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It's been a difficult year all round, and now Tamzin Outhwaite has revealed she's selling her posessions online to pay for her mortgage after the pandemic stopped her acting gigs.
The actress, who celebrated her 50th birthday in November, has had to find new ways of making money as she confessed her work has been hit by the pandemic.
Speaking to The Sun, the former Eastenders star shared: "I'm in a situation at the moment where I'm starting to sell things.
"I'm about to set up a website for things that I've either created or bought and don't need anymore. Home things, clothing.
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"I just think this is going to be probably how I'm going to pay my mortgage and exist for a while, until our industry comes back," Tamzin explained.
"I'm not snobby or proud about what I do. I love a car boot sale, but everything is online. I'm thinking of ways of: 'How do I do that now?' I'm not proud. 'Oh god, influencers make money, how do you go about doing that?'
She added: "I'm working out ways I could maybe do that. I'm in a decent situation. I can put my career on hold for a while and we can still eat."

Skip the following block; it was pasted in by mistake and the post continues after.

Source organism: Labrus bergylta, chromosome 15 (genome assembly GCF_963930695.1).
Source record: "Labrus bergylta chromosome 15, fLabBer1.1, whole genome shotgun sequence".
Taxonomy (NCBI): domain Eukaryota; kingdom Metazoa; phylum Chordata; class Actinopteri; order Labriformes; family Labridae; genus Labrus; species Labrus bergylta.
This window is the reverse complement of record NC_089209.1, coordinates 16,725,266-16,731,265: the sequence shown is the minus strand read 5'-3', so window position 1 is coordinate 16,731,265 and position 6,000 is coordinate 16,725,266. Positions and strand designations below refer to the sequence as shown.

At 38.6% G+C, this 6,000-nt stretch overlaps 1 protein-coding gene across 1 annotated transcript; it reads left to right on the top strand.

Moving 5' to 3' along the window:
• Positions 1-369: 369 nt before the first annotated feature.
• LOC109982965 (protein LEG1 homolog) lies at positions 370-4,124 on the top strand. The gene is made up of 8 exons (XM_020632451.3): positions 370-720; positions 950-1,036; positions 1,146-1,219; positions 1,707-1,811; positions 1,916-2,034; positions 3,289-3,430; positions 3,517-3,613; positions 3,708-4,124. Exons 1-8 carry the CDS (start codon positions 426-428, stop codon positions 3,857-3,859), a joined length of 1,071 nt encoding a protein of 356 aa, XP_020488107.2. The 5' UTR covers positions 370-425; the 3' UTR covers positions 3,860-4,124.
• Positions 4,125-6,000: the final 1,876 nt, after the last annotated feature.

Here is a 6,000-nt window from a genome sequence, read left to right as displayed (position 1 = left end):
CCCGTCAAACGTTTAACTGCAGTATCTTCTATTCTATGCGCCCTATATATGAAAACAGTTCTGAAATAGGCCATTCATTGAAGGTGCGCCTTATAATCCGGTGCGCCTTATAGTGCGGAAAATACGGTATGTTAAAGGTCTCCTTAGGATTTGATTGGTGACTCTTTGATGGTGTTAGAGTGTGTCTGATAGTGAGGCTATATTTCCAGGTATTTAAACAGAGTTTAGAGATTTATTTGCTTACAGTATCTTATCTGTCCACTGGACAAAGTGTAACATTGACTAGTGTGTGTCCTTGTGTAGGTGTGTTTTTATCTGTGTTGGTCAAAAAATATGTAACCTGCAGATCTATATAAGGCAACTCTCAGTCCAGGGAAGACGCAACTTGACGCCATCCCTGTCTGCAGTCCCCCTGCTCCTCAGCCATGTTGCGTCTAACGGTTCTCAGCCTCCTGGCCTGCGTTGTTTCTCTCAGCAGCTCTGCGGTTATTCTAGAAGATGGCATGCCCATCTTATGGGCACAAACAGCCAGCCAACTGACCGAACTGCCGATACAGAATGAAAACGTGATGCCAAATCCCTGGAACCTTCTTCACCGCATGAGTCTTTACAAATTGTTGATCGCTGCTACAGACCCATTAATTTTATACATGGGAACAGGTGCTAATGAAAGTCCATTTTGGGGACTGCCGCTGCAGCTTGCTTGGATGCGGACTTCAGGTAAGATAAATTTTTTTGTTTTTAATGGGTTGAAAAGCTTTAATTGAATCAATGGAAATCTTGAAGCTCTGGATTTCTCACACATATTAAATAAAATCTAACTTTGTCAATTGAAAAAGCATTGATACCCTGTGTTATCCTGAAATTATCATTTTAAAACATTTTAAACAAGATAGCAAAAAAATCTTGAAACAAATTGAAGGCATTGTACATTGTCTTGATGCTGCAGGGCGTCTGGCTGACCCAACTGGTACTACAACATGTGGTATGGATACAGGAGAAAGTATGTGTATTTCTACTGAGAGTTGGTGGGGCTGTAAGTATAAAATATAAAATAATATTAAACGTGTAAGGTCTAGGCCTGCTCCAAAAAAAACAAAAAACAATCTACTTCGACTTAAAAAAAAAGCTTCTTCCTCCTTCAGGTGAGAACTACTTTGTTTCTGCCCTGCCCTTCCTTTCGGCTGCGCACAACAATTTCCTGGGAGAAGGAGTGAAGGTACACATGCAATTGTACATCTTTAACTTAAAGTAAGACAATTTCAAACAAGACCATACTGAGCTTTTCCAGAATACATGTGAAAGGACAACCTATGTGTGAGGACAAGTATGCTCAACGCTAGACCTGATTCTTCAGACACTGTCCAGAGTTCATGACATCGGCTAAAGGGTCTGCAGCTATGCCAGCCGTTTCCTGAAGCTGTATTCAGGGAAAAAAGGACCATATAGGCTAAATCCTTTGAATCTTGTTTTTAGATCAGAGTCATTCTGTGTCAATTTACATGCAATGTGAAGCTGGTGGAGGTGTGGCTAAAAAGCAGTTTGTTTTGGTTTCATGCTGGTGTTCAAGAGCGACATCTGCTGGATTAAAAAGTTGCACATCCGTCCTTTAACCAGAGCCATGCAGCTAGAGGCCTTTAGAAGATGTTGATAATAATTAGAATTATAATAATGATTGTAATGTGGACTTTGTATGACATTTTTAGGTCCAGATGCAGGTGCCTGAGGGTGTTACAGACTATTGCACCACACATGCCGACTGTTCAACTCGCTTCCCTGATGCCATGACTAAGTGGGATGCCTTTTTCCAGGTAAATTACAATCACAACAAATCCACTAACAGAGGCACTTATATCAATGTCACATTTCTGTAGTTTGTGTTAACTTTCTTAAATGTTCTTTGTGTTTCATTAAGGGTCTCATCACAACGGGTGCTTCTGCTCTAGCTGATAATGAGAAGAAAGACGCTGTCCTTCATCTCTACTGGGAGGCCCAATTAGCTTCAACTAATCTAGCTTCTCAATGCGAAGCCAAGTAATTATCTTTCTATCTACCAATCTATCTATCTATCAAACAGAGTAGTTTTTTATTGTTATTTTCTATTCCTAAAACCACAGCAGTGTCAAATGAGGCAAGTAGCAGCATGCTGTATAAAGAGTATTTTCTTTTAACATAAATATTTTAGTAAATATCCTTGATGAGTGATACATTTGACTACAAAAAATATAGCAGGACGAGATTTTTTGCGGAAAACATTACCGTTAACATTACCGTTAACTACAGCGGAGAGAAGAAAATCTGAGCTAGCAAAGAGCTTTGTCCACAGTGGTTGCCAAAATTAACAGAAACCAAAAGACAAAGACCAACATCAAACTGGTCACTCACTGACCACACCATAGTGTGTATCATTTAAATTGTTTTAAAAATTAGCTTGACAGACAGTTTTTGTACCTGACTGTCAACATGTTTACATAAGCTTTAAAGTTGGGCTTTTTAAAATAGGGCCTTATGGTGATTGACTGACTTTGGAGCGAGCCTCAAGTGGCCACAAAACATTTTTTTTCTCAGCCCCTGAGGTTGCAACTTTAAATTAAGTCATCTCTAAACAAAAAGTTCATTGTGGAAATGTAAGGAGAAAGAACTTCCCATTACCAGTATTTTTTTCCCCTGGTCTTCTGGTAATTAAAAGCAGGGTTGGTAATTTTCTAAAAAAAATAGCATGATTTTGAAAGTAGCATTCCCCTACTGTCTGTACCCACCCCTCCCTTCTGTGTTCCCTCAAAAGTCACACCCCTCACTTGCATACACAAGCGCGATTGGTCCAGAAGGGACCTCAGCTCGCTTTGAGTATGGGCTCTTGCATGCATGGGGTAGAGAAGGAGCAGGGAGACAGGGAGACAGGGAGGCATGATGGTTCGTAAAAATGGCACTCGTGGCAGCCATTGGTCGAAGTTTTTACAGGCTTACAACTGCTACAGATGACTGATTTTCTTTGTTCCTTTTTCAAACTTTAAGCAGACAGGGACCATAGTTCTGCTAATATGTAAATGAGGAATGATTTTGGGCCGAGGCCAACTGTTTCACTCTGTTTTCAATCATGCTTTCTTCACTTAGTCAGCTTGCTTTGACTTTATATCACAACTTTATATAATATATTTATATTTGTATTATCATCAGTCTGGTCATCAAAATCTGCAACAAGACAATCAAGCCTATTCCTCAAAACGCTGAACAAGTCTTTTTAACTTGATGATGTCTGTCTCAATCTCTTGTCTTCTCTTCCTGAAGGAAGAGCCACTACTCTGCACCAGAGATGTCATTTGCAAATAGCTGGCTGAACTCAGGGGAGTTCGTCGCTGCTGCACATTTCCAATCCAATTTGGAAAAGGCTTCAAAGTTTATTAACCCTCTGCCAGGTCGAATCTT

The soap star, who said she doesn't watch Eastenders, went on to reveal her fears for the long-term future of the performing arts industry and what it could mean for her children if they want to act.
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"I worry about my own children, how their future is going to be because at the moment if one of them did want to act I would say: 'No. Don't go there at the moment.'
"I worry about my theatre community that I grew up with and trained with, the kids that are younger than me who are just coming out of college who have all these skills, and their skills won't be sharpened and polished for a while," she expressed.
"I worry about my musical theatre family. Mates that I know are delivery driving, and I think: 'Good on you.'
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"We're all trying to earn our living at the moment, but I don't know how long we can sustain it as a community.
"The joy and the passion and everything I get from it is still there but I can't look on Twitter or Instagram and see a choir singing without crying at the moment," the mum-of-two emotionally said.
"It will come back and it will come back bigger and better, but there will be a period where it's going to be sad."
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